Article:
Another limp showing in Christchurch this Saturday could see the Springboks suffering their heaviest Test defeat since 2011, writes JON CARDINELLI.
The Boks have battled in 2016, losing three of their six Tests. Traditionally, they have battled in New Zealand, winning just three matches during the professional era.
The question is not if the All Blacks will beat the Boks in Christchurch this Saturday. The question is by how much.
The All Blacks smashed Argentina 57-22 in Hamilton last week. Over in Brisbane, the Wallabies beat the Boks 23-17.
Former Bok coach Nick Mallett subsequently described the Boks as a 'B-division side'. Former Bok captain Jean de Villiers said that he feared for the team in the next match against the All Blacks in Christchurch.
In New Zealand, former All Blacks scrumhalf Justin Marshall wrote a column titled, 'Our second best could roll the rest'. Marshall believes that New Zealand rugby is in prime health, and that an All Blacks 'B' side could beat the best South Africa has to offer.
The Boks will, unfortunately, face the strongest available All Blacks side in Christchurch this Saturday. One cannot see the Boks finishing within 10 points of such a superior side. Indeed, another limp and rudderless performance could see the Boks sustaining their heaviest defeat in five years.
In 2011, the All Blacks thrashed a second-string Bok side 40-7 in Wellington. The Boks have not suffered anything close to a 33-point defeat in the subsequent years.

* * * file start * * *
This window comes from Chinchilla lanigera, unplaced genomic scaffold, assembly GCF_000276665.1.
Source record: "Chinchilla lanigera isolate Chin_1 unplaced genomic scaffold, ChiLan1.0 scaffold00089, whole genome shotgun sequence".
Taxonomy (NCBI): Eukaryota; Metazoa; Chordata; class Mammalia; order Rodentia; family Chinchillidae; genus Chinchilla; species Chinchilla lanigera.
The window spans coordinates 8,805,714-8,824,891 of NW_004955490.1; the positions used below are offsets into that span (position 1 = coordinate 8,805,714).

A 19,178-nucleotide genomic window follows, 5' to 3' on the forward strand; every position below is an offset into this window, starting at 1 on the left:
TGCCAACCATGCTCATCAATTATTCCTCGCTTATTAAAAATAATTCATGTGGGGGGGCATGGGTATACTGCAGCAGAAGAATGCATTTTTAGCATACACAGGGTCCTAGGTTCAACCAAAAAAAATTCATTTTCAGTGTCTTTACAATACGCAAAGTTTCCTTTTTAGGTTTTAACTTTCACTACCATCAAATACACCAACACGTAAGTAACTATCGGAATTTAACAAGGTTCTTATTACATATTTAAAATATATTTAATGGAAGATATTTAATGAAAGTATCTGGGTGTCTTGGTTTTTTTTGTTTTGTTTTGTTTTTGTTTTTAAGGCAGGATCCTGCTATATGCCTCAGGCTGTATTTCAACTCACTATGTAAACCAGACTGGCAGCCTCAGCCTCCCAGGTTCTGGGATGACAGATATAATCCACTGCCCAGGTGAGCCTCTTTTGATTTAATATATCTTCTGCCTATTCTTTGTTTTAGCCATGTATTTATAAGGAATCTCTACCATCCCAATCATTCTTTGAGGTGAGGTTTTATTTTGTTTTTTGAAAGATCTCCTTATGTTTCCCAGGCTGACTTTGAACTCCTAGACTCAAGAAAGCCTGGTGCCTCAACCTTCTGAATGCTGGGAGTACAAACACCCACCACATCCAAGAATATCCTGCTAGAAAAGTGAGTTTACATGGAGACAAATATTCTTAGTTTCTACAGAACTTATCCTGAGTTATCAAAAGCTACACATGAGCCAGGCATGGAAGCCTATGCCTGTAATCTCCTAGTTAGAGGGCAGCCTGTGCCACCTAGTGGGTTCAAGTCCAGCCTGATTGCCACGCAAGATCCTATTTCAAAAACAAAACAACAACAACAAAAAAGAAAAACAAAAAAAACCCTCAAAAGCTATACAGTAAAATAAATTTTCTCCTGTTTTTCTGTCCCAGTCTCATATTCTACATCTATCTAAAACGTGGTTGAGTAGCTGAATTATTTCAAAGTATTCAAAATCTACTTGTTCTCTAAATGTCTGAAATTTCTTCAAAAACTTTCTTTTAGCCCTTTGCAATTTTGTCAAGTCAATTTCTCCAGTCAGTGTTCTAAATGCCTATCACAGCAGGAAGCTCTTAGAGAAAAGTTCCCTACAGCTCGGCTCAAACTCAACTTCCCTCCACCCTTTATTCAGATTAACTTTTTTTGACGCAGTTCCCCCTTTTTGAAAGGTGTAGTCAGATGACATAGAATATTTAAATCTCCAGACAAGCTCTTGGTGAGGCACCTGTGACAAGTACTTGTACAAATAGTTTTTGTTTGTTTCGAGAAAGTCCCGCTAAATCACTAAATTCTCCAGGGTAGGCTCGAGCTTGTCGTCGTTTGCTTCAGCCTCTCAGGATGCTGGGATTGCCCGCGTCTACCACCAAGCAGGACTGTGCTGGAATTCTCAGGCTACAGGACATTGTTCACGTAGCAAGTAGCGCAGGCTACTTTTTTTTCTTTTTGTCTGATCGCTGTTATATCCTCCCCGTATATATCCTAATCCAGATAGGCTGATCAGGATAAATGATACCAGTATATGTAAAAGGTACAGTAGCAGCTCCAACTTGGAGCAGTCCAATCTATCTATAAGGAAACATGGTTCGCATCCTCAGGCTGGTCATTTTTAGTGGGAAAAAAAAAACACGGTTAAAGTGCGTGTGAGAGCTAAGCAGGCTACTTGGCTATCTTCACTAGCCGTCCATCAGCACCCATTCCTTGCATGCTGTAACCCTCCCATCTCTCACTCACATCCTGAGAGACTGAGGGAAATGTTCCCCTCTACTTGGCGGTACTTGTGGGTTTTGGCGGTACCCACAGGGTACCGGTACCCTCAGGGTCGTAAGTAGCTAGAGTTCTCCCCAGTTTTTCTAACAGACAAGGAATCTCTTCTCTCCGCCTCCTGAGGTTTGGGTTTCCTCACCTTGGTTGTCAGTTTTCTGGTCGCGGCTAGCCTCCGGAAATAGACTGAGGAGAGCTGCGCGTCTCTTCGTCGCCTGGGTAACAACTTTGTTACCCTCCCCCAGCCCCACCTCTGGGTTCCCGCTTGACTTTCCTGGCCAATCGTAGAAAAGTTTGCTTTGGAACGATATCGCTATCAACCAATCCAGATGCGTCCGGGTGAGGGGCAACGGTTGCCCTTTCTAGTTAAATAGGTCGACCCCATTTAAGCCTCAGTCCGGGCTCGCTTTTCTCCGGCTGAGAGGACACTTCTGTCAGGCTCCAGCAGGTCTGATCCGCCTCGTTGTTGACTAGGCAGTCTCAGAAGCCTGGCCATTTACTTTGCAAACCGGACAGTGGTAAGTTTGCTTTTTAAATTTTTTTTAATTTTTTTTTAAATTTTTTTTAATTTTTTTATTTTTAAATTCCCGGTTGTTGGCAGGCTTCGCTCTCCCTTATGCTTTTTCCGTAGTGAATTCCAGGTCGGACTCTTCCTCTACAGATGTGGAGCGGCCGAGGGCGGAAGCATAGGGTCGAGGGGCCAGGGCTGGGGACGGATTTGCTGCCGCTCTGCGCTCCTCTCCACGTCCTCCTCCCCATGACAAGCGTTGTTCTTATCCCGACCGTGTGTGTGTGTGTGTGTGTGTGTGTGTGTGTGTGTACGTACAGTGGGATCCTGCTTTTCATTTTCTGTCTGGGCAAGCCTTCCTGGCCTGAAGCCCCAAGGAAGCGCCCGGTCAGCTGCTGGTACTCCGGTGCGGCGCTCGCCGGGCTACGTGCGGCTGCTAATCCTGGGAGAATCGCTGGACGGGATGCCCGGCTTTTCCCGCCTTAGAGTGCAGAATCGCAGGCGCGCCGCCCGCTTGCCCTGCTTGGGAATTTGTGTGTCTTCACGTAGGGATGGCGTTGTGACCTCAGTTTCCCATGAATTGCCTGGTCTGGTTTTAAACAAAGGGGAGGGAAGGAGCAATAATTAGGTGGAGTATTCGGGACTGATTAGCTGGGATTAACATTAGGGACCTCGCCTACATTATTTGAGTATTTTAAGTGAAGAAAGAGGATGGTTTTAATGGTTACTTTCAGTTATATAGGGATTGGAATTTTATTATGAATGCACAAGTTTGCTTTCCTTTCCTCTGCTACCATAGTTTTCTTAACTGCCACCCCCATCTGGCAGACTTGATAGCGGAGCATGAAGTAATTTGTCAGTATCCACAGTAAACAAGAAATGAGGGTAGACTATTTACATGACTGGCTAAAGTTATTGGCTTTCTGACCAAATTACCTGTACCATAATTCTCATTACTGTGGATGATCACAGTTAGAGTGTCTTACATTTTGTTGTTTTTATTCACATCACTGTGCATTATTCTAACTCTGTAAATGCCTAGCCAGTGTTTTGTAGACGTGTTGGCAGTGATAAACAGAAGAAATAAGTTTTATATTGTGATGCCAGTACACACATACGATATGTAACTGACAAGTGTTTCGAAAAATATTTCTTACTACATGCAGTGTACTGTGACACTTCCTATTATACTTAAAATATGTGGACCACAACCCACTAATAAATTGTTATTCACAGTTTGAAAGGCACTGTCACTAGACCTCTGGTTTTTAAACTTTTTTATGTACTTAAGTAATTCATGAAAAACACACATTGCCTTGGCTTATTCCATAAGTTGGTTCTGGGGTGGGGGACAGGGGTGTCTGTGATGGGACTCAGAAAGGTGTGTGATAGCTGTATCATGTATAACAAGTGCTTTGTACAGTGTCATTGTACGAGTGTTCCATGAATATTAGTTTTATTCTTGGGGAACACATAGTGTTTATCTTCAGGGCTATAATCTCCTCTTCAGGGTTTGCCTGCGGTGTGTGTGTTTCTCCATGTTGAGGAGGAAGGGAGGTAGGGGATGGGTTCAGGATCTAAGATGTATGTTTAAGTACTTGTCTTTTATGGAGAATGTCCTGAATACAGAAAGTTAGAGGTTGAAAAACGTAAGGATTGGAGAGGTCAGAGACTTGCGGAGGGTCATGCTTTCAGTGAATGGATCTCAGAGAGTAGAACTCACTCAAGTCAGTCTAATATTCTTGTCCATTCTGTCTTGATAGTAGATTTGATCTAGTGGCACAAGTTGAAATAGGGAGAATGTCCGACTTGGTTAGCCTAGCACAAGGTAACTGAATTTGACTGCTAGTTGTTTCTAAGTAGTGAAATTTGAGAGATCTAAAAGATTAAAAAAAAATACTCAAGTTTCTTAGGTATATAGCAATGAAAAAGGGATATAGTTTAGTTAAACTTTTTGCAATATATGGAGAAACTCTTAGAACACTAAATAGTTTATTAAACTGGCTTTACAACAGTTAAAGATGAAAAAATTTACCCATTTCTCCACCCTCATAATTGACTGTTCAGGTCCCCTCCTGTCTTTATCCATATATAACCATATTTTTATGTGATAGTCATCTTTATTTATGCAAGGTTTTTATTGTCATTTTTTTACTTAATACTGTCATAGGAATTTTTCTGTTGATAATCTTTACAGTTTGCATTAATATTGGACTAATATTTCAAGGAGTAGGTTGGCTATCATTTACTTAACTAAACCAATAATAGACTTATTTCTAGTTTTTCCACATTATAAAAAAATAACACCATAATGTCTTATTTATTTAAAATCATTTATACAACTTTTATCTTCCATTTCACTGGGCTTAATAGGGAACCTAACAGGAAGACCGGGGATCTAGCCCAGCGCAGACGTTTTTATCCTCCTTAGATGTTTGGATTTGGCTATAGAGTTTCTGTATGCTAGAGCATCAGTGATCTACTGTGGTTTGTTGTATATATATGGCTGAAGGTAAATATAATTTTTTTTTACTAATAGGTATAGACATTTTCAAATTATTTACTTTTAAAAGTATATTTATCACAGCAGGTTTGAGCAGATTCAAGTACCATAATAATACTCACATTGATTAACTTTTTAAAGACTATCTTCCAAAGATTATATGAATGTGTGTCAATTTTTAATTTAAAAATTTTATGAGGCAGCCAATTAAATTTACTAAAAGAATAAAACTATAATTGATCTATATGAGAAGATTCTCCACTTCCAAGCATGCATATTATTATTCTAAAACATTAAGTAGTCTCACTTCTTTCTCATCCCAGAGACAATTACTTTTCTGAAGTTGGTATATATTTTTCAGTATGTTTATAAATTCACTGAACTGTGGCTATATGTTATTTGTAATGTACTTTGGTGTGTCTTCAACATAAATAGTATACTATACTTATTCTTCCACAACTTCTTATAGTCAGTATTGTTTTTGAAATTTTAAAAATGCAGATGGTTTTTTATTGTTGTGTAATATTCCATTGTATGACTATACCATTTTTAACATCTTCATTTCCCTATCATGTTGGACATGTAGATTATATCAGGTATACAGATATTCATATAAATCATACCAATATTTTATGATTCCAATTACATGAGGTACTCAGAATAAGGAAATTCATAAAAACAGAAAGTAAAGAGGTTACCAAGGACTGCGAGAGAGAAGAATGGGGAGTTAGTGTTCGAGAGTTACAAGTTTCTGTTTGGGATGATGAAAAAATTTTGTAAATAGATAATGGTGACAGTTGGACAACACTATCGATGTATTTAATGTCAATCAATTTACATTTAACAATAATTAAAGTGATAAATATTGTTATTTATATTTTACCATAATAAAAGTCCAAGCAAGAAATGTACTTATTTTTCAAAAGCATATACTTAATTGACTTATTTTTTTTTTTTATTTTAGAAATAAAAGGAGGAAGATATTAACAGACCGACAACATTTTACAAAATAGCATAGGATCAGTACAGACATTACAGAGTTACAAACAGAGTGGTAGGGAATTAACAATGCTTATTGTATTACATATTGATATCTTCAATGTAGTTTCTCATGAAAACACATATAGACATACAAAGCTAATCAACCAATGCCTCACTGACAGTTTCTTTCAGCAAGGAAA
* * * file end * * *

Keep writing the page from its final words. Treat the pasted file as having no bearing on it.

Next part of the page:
Between 2012 and 2015, the Boks lost by 10 points or more on just five occasions. Three of those fixtures involved the All Blacks. The 16-point defeat to New Zealand at Soccer City in 2012 was the biggest.
In June this year, Allister Coetzee's team became the first Bok side to lose to Ireland at home. In August, Coetzee's charges became the first Bok team to lose a Test in Argentina. Unless they produce a much-improved performance in Christchurch this Saturday, the same group is likely to sustain South Africa's heaviest defeat in five years.
Some have gone as far to say that the Boks will concede 50 points. It would come as a surprise, though, as the Boks have only conceded 50 points or more on three occasions. They lost 55-35 to the All Blacks in 1997, 52-16 to the All Blacks in 2003, and 53-3 to England in 2003.
The current All Blacks side is certainly a team to be feared. Since Steve Hansen took the head coaching reins in 2012, the All Blacks have won 55 of their 60 matches for a success rate of 93%. They have scored 50 or more points in nine of those 60 Tests.
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